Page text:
Can one find democracy in China? According to a US source in Beijing, the country's Politburo is more interested in consensus than decrees -- on all issues except for Tibet. But, US diplomats allege, most of the country's top functionaries maintain close ties with various industries.
Is there any place in dictatorial China where votes are taken and discussions held -- rather than orders given and decrees issued? Indeed there is. And it is where one would least expect it: In the heart of Chinese power.
If one is to believe US diplomatic sources in Beijing, "true democracy" prevails in the Politburo of all places, within that little-known group of top apparatchiks consisting of 24 men and one woman.
No one outside China's ruling cadre knows who at the top of China's power structure decides what and why. No one knows who thinks what, who is allied with whom and who really has influence. Public debates are rare. But by talking to leading functionaries, experts from the US Embassy in Beijing managed to get a glimpse inside of China's inner circle.
The newly revealed US embassy dispatches provide surprising details. Hardly any decisions, no matter how sensitive they might be, are decreed by head of state Hu Jintao or head of government Wen Jiabao. Decisions instead tend to be taken collectively by top Communist party functionaries. When vital policy issues, such as relations with Taiwan or North Korea, are up for decision, all 25 Politburo members are involved. Lesser issues are resolved by the nine-member standing committee.
'A Consensus System'
The committee, though, does not decide by vote, according to cables sent from US diplomats back to Washington. Instead, issues are weighed up and discussed for as long as it takes to arrive at a consensus. In the decision making process, to be sure, Hu Jintao's "views carry the greatest weight," US diplomats quote a source with access to the inner power circle as saying. "It is a consensus system," the source said, "in which members can exercise veto power."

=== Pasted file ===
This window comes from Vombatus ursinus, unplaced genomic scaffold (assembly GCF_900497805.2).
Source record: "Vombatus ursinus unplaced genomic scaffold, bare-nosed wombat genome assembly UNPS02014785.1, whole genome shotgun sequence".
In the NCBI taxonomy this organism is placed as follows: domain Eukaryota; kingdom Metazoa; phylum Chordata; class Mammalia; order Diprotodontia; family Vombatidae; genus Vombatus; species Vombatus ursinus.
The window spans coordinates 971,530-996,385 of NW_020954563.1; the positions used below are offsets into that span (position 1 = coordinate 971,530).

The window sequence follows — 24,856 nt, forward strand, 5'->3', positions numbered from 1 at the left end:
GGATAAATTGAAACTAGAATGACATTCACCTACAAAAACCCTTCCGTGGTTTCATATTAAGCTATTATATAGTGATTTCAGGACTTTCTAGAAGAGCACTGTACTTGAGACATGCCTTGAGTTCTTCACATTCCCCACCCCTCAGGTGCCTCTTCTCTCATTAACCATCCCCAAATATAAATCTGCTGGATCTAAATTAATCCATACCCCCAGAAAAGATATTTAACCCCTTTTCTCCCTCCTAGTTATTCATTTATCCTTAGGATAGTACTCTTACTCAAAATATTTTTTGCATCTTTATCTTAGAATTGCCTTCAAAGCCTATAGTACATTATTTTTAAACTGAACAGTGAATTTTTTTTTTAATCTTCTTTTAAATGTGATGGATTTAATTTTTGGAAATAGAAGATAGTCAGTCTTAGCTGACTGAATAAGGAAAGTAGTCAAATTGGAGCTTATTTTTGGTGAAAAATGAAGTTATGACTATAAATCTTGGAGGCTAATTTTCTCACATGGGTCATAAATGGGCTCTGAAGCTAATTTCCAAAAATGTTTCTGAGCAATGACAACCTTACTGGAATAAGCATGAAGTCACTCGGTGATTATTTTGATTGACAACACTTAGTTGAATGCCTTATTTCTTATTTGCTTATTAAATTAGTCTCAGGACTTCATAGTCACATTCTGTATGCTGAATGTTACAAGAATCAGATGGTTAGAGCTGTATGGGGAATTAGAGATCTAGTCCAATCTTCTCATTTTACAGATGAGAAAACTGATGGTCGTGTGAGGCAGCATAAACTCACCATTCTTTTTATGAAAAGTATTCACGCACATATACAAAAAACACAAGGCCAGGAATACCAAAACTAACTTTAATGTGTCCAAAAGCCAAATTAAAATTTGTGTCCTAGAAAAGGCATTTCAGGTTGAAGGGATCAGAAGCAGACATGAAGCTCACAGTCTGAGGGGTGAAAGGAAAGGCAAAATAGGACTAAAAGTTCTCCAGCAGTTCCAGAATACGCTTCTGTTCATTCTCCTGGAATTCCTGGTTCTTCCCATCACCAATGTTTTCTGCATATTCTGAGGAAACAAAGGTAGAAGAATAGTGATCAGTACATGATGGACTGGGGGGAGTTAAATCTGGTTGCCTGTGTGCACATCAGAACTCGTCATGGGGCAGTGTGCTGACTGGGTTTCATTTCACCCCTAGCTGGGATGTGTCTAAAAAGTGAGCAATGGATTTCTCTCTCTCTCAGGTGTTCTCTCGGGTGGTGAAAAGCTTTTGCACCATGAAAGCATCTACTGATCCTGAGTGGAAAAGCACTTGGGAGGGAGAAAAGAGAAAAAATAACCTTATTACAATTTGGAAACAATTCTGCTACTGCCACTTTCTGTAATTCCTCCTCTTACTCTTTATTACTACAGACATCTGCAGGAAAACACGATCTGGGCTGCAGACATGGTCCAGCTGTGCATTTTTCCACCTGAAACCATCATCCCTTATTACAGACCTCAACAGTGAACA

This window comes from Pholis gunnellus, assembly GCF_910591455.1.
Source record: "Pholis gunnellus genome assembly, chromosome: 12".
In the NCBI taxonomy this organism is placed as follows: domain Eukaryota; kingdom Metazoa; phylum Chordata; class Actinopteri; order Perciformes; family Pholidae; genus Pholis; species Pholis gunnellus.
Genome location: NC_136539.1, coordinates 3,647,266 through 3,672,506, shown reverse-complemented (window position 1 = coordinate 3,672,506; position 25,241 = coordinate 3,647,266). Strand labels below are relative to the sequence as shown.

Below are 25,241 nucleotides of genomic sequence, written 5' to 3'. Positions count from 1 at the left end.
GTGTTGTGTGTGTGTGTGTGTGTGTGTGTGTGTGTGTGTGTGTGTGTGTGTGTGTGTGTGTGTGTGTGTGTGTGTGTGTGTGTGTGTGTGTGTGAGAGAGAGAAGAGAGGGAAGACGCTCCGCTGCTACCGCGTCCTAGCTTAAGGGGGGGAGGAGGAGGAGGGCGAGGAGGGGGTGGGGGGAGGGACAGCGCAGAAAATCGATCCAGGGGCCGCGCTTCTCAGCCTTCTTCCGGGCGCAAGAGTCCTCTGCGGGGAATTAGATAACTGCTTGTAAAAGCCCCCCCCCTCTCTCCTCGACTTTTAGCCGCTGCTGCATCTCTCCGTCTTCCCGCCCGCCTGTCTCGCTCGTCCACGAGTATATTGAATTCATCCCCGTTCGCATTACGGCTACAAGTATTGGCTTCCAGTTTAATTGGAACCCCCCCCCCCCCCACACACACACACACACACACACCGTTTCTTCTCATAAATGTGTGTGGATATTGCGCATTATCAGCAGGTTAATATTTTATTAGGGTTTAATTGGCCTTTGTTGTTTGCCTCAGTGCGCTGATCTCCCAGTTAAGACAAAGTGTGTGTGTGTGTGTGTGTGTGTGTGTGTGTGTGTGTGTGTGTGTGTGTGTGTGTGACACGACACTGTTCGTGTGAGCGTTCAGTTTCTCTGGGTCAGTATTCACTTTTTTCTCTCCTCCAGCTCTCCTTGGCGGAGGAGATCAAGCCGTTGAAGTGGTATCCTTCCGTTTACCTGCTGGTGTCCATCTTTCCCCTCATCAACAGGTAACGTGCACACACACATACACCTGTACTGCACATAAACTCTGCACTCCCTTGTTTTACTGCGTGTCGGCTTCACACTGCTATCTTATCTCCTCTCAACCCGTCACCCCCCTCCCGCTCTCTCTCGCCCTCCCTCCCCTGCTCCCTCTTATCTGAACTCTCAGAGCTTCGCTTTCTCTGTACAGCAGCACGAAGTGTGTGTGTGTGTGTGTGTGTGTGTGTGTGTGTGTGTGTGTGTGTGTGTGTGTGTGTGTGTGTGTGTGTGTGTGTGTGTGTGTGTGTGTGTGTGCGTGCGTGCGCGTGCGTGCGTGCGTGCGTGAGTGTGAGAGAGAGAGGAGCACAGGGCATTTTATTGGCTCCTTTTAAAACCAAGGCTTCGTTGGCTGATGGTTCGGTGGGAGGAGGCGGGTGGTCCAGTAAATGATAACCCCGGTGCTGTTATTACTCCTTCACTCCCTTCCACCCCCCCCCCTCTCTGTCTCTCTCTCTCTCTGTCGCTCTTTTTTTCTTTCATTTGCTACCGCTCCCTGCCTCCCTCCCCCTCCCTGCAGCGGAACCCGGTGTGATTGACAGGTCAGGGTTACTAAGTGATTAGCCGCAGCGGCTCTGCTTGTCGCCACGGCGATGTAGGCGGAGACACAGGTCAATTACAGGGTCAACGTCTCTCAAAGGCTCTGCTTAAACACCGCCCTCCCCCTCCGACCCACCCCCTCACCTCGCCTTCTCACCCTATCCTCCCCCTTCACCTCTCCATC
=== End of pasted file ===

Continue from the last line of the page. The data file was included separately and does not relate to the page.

It is a system that ensures that none of the Communist party functionaries becomes too powerful. But it is a principle, US diplomats have been told, that doesn't apply to one particularly touchy issue: that of the Dalai Lama and Tibet. On that subject, China's president and Communist party head Hu Jintao "is firmly in charge."
In his eyes, the Dalai Lama is a traitor and a separatist. Rebels are to be severely punished or re-educated -- a view that Hu himself applied during his time as Communist party chief in Tibet from 1988 to 1992. Those who would prefer a milder approach risk their careers, US diplomats have been told.
On other issues, however, informants told American diplomats that Chinese leaders were often left to pursue their own interests. Politburo member Zhou Yongkang, who heads up Chinese security services, is said to be closely linked with the state oil industry, for example. Jia Qinglin, in slot four of the Chinese leadership hierarchy, allegedly maintains close contacts with Peking's construction industry. Hu Jintao's son-in-law was the boss of the big internet firm sina.com. One source claimed that Wen Jiabao's wife controlled the precious gems industry.
In addition, many of the 25 Politburo members are thought to maintain "close ties" to real estate magnates, many of whom are likewise party functionaries. Posts within the Chinese Communist party, US diplomats believe, sometimes go to the highest bidder. In order to turn a quick profit, such functionaries, sources told the US, are especially eager to push for economic growth, no matter what the environmental or social price might be.
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